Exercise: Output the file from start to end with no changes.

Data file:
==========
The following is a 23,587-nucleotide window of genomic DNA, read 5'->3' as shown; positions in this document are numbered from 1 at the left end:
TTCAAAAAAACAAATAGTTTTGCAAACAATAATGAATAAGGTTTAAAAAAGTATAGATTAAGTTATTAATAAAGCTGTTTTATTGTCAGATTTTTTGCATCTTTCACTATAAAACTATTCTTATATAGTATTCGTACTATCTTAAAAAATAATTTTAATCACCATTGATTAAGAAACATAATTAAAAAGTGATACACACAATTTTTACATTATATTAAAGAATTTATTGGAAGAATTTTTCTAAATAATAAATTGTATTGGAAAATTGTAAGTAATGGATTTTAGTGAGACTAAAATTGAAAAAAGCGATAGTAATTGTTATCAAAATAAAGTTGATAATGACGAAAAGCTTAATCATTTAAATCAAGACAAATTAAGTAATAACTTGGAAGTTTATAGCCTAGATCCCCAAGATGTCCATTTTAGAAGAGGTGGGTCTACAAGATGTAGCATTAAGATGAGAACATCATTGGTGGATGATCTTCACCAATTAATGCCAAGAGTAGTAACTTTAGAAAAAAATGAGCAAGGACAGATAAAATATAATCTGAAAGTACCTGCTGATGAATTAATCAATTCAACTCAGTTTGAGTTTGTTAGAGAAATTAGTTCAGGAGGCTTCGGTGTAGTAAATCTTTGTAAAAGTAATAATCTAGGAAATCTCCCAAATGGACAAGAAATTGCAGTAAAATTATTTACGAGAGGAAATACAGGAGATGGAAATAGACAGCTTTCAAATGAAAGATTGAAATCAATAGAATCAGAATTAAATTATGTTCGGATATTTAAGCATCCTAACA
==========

The following is a 23,587-nucleotide window of genomic DNA, read 5'->3' as shown; positions in this document are numbered from 1 at the left end:
TTCAAAAAAACAAATAGTTTTGCAAACAATAATGAATAAGGTTTAAAAAAGTATAGATTAAGTTATTAATAAAGCTGTTTTATTGTCAGATTTTTTGCATCTTTCACTATAAAACTATTCTTATATAGTATTCGTACTATCTTAAAAAATAATTTTAATCACCATTGATTAAGAAACATAATTAAAAAGTGATACACACAATTTTTACATTATATTAAAGAATTTATTGGAAGAATTTTTCTAAATAATAAATTGTATTGGAAAATTGTAAGTAATGGATTTTAGTGAGACTAAAATTGAAAAAAGCGATAGTAATTGTTATCAAAATAAAGTTGATAATGACGAAAAGCTTAATCATTTAAATCAAGACAAATTAAGTAATAACTTGGAAGTTTATAGCCTAGATCCCCAAGATGTCCATTTTAGAAGAGGTGGGTCTACAAGATGTAGCATTAAGATGAGAACATCATTGGTGGATGATCTTCACCAATTAATGCCAAGAGTAGTAACTTTAGAAAAAAATGAGCAAGGACAGATAAAATATAATCTGAAAGTACCTGCTGATGAATTAATCAATTCAACTCAGTTTGAGTTTGTTAGAGAAATTAGTTCAGGAGGCTTCGGTGTAGTAAATCTTTGTAAAAGTAATAATCTAGGAAATCTCCCAAATGGACAAGAAATTGCAGTAAAATTATTTACGAGAGGAAATACAGGAGATGGAAATAGACAGCTTTCAAATGAAAGATTGAAATCAATAGAATCAGAATTAAATTATGTTCGGATATTTAAGCATCCTAACA